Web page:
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Authentic Argentinian Empanadas Handmade to Order

Masa Empanadas puts a modern twist on a traditional recipe

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The story of Masa Empanadas is a case of one thing leading to another and everything coming together all at the same time. The first plotline involves a young Argentinian leaving the family farm to pursue his dreams of dance. That's what Emanuel Columbo did back in 2010. His dreams led him to Lima, Peru, and then to the United States, studying, training, dancing, performing all along the way. Columbo did indeed become a professional dancer.

Another storyline is Columbo's passion for food and his penchant for making the traditional empanadas of his childhood all the while infusing them with his own creative style. "You guys gotta sell these!" would be the exclamation anytime anyone would eat one of his empanadas, according to his husband and now business partner Roland Bello. "Emanuel makes amazing empanadas. The recipe is very authentic and they really do stand out," says Bello.

Emanuel Columbo is the co-founder of Masa Empanadas, bringing another savory treat to Central Oregon. - SUBMITTED
  • Submitted
  • Emanuel Columbo is the co-founder of Masa Empanadas, bringing another savory treat to Central Oregon.

The next twist in the story: the COVID-19 pandemic. Columbo's dance career was immediately put on hold. He and Bello were stopped in their tracks and found themselves with time to really think about a lot of things; life things such as getting out of the cost-prohibitive Bay area even though they loved it there and about perhaps starting a business instead of just toying with the idea of one. There was also time for Columbo to play around in the kitchen, continuing to perfect those delicious empanadas.

The plot thickened when the couple visited friends in Bend and then had the thought (as so many of us have had) of why not Bend? Bend could be where they relocated their lives and started some kind of new venture even if they didn't know yet exactly what that might look like. Just for fun, they looked at some houses and again, just for fun, they put an offer on one of them. Of course, they ended up buying it, but Bello says, "It happened pretty spontaneously."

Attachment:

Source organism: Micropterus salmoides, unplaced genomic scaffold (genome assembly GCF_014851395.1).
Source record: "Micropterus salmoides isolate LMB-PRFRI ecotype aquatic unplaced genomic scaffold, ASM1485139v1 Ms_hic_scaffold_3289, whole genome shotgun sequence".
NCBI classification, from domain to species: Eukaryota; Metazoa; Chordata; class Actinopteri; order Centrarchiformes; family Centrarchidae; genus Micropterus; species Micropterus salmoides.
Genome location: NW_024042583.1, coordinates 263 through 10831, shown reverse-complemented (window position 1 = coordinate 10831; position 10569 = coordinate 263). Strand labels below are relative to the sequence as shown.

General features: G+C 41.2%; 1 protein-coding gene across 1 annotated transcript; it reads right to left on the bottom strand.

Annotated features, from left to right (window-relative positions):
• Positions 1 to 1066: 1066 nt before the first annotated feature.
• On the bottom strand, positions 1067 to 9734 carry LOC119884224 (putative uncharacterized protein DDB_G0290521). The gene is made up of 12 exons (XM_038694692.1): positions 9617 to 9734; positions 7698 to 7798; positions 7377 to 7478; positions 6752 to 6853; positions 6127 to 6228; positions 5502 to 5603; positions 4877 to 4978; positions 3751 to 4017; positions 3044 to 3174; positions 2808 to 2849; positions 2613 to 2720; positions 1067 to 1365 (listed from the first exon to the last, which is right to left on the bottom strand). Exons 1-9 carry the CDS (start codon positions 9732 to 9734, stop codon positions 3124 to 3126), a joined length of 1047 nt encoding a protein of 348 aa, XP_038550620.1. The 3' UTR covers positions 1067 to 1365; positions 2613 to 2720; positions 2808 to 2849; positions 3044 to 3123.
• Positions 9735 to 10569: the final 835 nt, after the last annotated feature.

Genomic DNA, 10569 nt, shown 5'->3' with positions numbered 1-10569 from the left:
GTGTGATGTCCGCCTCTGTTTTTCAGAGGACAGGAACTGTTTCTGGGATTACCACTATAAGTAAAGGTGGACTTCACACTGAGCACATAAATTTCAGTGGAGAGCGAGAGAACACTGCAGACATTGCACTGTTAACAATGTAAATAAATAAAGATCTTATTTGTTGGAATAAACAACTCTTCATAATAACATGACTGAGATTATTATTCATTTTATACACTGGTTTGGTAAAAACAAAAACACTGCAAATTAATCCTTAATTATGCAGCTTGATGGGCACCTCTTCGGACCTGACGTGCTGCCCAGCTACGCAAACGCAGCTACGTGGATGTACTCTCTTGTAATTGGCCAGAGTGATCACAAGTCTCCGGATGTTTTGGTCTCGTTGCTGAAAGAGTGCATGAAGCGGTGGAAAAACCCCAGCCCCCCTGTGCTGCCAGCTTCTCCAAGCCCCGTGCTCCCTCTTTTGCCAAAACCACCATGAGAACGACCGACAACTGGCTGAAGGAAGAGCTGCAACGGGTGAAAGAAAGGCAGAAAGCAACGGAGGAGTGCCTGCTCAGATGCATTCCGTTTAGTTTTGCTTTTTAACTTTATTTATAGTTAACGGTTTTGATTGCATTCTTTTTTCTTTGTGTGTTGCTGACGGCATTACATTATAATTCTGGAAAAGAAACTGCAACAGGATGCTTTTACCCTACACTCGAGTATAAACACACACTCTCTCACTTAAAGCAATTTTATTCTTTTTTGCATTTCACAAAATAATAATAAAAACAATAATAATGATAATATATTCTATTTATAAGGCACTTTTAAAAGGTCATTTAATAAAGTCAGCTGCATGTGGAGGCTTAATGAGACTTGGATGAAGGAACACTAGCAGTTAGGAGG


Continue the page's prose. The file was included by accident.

While the idea of making empanadas to sell had come up during this time of transition, there was not time to dig into it yet. There was a house that needed six months' worth of renovations for one thing. Before you know it though, the house was done and the ideas in the backs of their minds were moving to the forefront; all the while the pandemic continued to hamper life as everyone knew it. The question they asked themselves was, "Why don't we go ahead and do something?" The answer they came up with was, "Everyone needs food regardless of pandemics." Voila! Masa Empanadas was born.

As of this writing, Masa Empanadas has been offering their two mouthwatering vegetarian choices, mushroom and goat cheese and plant-based meat, for a little over a month. They're made in small batches with all organic ingredients and sold fully cooked and frozen and simply have to be reheated in a hot oven before serving. Orders are accepted Monday through Thursday to be picked up Friday or Saturday of the same week at 1929 Vicksburg Ave. in Bend. The response so far during their soft launch has been tremendous, according to Bello.

Bet you can't eat just one—these Argentinian staples are ready to roll. - SUBMITTED
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  • Bet you can't eat just one—these Argentinian staples are ready to roll.

"We are vegetarian and it's an important part of our lives. It's important for us to show people that they can enjoy food that's been around forever, that's traditional on every other front, yet it brings with it all the benefits of being plant-based food. If we make a tiny step toward helping the world, that's where our heart is. It's about contributing as much as it's about making a living," states Bello.

Bello, who is a professional photographer, now handles the marketing/branding and business end of the new food company so that Columbo can concentrate on making empanadas. Their next focus is the Northwest Crossing Farmer's Market and Bello explains that they're getting all their ducks in a row for that. "It will be really wonderful to be able to sell the empanadas ready to eat and to be right in front of people that are eating them and see their reactions."

This story doesn't really have an ending as it seems to be just beginning, at least the Masa Empanada chapter of it. Bello and Columbo are still dreaming and imagining a Masa Empanada food truck in the future, along with a mass takeover of the empanada world!

Masa Empanadas
Order Online Sunday through Thursday
Pick Up Fridays/Saturdays
empanadasmasa.com
510-219-3635


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